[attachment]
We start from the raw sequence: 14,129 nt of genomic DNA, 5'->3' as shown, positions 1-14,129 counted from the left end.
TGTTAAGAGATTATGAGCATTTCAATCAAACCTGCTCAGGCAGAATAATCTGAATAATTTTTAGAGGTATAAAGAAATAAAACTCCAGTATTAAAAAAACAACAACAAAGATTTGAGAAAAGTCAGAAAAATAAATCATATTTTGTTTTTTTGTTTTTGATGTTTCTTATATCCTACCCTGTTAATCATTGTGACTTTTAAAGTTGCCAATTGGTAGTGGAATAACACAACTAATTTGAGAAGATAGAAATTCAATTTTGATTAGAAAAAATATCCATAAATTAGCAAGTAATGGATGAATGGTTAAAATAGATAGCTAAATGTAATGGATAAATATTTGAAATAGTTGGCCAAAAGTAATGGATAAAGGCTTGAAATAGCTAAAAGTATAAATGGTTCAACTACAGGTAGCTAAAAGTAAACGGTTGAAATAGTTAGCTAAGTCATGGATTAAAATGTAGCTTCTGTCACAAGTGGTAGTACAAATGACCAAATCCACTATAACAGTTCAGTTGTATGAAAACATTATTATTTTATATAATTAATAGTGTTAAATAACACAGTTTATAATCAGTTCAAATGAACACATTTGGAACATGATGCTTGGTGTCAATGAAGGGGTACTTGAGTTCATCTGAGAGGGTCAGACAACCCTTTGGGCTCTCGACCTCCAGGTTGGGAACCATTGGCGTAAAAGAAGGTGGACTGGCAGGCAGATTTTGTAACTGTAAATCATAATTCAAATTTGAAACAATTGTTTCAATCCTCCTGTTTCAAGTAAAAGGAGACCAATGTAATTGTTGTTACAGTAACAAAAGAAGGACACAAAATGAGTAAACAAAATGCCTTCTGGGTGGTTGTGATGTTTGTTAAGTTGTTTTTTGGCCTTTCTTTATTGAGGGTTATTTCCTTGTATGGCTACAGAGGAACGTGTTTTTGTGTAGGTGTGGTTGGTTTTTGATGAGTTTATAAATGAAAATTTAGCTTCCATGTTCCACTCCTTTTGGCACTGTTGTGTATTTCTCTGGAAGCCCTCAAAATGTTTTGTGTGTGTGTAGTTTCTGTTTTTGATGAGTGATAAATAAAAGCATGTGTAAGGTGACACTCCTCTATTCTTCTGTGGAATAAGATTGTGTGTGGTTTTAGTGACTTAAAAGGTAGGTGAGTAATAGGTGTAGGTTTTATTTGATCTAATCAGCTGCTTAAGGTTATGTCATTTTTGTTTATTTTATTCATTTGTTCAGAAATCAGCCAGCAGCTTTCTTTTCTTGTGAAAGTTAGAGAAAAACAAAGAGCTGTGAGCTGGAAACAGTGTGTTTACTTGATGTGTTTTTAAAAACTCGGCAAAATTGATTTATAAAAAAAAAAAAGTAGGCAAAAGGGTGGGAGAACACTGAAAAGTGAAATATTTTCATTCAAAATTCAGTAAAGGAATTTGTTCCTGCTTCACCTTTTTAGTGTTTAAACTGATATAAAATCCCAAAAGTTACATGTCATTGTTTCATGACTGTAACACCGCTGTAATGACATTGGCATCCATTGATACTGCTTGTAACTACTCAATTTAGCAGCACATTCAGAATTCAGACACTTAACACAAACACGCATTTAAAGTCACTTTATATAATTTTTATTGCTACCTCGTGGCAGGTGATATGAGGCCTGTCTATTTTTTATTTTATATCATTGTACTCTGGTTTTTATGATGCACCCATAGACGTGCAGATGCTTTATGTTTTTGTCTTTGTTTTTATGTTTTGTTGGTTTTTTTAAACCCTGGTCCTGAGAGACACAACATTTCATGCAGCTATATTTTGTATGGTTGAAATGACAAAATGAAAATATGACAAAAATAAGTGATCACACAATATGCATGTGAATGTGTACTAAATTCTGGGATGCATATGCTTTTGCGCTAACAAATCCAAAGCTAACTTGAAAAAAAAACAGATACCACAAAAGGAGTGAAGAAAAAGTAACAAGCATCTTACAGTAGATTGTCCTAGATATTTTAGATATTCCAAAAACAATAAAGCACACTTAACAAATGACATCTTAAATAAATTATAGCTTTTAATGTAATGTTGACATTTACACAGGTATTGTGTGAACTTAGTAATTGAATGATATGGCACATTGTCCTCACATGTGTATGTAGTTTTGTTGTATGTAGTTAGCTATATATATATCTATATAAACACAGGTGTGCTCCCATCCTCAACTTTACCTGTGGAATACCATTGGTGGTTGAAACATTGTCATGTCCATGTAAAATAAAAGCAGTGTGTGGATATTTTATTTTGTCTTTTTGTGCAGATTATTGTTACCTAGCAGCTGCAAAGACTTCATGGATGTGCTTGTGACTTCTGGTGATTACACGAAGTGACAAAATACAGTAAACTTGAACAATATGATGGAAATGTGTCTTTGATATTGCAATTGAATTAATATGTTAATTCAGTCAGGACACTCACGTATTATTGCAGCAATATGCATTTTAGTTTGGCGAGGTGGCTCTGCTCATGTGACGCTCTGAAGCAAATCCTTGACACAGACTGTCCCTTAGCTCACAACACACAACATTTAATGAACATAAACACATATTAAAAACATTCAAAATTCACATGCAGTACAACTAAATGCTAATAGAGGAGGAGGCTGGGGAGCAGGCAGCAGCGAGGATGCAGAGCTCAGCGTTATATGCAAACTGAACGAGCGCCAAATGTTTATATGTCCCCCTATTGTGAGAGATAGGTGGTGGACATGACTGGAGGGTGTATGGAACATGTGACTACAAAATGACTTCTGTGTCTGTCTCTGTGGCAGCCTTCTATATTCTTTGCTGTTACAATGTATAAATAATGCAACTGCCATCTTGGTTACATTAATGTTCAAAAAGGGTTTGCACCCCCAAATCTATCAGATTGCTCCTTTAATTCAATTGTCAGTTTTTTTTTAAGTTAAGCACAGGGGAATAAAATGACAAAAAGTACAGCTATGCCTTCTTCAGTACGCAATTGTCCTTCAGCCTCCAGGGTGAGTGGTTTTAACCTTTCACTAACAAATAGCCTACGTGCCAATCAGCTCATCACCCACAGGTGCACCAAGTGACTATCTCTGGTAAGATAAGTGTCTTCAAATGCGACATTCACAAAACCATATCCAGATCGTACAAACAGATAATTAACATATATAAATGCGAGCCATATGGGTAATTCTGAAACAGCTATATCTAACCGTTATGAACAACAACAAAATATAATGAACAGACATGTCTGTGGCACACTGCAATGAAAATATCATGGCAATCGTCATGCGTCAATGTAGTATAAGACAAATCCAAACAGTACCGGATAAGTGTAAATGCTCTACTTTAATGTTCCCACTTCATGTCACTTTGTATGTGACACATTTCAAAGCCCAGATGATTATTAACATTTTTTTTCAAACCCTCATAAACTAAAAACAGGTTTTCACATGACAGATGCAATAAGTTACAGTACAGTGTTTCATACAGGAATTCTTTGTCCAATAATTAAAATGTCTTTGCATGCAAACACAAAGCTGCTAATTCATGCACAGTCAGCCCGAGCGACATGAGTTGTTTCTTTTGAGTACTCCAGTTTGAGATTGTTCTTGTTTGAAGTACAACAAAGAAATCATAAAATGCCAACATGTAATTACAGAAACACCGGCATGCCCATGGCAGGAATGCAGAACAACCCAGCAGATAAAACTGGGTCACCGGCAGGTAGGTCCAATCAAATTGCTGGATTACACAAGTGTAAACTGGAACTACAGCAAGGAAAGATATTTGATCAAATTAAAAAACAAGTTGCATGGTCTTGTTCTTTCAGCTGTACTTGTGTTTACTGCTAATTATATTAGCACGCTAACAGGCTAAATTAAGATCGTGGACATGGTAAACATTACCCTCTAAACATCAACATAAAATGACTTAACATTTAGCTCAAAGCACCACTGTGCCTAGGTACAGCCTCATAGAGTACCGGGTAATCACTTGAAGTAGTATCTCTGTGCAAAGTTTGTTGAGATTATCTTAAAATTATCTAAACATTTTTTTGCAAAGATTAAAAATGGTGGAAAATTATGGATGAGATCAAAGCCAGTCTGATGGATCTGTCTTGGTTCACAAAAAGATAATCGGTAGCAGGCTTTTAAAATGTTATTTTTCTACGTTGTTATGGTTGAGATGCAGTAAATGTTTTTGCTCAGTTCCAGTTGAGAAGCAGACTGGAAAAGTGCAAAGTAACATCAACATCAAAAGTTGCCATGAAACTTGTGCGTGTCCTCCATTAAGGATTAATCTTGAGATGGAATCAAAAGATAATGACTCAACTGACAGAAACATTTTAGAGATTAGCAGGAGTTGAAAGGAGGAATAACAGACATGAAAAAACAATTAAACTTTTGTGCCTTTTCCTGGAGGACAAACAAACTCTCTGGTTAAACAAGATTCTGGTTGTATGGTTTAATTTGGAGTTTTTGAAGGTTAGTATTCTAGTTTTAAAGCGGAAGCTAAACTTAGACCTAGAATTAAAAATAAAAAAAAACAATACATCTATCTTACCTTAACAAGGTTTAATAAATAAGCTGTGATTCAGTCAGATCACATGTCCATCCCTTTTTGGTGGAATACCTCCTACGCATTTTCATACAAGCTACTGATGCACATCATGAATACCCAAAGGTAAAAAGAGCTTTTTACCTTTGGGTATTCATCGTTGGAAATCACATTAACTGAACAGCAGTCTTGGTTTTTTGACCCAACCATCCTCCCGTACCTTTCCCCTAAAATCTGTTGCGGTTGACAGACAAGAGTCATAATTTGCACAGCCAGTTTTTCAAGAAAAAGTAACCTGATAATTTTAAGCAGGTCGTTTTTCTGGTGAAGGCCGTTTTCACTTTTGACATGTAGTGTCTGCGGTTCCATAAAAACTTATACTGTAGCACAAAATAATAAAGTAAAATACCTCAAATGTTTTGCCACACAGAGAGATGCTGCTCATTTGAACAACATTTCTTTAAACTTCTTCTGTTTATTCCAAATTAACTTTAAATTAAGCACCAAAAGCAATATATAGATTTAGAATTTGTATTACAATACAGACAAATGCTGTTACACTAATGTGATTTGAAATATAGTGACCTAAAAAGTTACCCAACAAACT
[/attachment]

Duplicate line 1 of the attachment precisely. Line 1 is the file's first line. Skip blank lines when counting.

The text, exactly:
We start from the raw sequence: 14,129 nt of genomic DNA, 5'->3' as shown, positions 1-14,129 counted from the left end.